The extinction of yard-sale signs

Tuesday, July 11, 2006

According to Cape Girardeau's new city ordinance, garage-sale signs are a thing of the past.

For some people, this has been a tragedy comparable to that of East Cape evolving into the so-called Tawdry Town.

But for the majority, this new ordinance will have as much of an impact on their lives as the extinction of the dodo bird. Sure, having such a rule may seem ridiculous and unfair, but are we really that upset?

Or do we just want fresh Speak Out material? The city I knew just 10 years ago has progressed tremendously, and downtown is in a slow-but-sure renovation process. Roads are being repaired, and new businesses are popping up everywhere I look. But they won't let us advertise our old junk with bright, unattractive, withering pieces of paper?




Cape Girardeau has certainly hit an all-time low.

Shouldn't we be happy about this? No longer will you have to see tacky signs littering your streets and flimsy ads telling us how cheap a store's beer and cigarettes are.

It may be harmful to businesses, but is showing how affordable it is to get lung cancer or become an alcoholic a step in the right direction?

Preparing for garage sales isn't an enjoyable process anyway, so why even bother having them? When I was little, my family would spend hours digging through boxes of old knickknacks, sometimes telling the object's back story and reasons why we should or shouldn't get rid of it. Occasionally, someone would walk by the "sell" pile and see a pricelesss piece of sentimentality (like an old doll or unused toilet seat), and say "What is THIS doing here?" They would promptly take it and put it back where it belongs -- in the depths of our attic.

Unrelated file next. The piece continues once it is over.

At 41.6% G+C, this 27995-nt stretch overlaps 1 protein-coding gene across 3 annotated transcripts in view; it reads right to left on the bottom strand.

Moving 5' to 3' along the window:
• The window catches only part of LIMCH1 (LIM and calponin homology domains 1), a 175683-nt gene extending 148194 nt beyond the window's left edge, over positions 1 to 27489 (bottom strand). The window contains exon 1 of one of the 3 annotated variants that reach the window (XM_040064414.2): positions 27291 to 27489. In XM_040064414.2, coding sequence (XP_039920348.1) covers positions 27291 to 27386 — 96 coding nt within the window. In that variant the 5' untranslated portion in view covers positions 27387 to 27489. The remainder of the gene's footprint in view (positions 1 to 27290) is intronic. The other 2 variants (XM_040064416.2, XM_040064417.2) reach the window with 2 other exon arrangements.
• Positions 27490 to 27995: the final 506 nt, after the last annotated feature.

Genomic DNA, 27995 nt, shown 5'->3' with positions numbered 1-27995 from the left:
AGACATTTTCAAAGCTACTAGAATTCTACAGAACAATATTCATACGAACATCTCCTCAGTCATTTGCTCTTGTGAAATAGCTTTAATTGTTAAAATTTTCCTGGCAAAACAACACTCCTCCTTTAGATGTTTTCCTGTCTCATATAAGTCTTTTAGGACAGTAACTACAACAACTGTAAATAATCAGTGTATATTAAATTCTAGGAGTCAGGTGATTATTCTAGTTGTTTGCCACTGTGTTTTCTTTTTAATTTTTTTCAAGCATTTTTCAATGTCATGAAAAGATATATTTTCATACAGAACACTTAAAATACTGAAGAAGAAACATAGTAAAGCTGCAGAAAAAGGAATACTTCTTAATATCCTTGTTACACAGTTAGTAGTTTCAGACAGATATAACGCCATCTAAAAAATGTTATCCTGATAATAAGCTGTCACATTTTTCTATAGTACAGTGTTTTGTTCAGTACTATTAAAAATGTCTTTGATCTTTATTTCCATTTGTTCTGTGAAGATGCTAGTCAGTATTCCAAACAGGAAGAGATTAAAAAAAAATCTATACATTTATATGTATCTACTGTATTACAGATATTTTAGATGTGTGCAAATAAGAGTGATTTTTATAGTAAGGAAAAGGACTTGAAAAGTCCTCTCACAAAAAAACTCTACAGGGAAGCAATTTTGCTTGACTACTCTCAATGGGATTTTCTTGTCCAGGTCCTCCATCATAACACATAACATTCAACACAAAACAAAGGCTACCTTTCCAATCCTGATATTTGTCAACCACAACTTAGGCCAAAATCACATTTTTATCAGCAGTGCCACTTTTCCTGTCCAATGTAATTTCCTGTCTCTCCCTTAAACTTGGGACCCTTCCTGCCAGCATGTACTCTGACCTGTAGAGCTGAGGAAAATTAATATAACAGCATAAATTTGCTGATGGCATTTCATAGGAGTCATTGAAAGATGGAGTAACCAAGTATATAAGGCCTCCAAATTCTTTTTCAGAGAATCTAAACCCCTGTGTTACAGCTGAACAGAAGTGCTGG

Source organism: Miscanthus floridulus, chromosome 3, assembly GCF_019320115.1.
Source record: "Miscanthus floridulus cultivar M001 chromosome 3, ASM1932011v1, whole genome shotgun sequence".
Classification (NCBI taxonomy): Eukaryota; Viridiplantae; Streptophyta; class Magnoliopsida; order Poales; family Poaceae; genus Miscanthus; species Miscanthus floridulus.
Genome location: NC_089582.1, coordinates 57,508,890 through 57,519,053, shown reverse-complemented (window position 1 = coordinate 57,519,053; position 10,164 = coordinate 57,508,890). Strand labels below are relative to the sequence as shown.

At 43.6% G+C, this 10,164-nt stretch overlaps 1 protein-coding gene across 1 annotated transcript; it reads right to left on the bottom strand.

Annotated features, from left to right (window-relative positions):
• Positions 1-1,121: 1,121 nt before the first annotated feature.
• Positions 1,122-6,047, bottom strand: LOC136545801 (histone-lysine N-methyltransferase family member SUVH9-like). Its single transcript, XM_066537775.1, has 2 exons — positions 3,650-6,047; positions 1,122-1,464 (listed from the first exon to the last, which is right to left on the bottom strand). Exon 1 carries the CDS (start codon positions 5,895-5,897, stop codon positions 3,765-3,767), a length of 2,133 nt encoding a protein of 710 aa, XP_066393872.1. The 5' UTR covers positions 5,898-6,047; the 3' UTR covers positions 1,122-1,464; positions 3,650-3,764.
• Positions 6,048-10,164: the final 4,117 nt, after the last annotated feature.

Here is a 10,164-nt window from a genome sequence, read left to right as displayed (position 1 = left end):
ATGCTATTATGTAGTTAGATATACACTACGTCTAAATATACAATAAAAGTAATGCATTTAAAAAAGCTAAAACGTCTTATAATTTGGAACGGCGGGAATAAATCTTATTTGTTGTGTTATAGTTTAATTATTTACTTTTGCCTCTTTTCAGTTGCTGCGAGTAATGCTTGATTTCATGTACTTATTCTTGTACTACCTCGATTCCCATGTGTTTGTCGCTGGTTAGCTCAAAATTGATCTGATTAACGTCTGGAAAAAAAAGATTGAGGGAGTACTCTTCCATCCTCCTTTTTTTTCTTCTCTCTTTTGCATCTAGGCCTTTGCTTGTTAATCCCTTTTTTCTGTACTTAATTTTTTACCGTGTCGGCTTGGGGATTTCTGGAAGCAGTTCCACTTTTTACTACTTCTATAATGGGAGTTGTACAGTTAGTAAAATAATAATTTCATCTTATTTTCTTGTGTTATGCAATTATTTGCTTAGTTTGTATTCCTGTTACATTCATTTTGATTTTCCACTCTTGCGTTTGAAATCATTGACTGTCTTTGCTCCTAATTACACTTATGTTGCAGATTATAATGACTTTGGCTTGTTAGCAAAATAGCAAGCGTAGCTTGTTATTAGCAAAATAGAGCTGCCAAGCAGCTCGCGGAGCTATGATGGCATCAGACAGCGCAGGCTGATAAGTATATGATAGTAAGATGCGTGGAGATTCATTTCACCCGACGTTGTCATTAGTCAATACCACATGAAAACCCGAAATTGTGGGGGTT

I don't have anything against the thrill-seeking bargain hunters out there, because I know I'll soon be searching the classifieds for that recliner or dining room table as well. It's just that there should be a little more order to this ritual instead of the chaos that ensues when a bright sheet of paper is seen hanging from a street sign.

Lately, my family has avoided the whole fiasco by just giving our stuff to the Salvation Army. We go in and come back out free of our useless excess, feeling as if we just returned an evil crystal ball back to the gypsy who sold it to us. We don't want anything for it -- just get it away from us!

We've still got the campaign signs around town, and I think the politicians should take advantage of this new ordinance. You might get more votes if, instead of putting a catchy slogan or even what you're running for, just put your name and a list of the upcoming month's garage sales.

Thrift shoppers who see that name on a ballot are going to think, "Hey! They helped me find my patio furniture!"

So to those complaining about the yard sale sign ordinance, just look at the historic river city you live in and the way commerce is flourishing.

Things could be worse, you know, but hey, it seems to me that things are just getting better.

Sam DeReign is a student at Southeast Missouri State University. Contact him at

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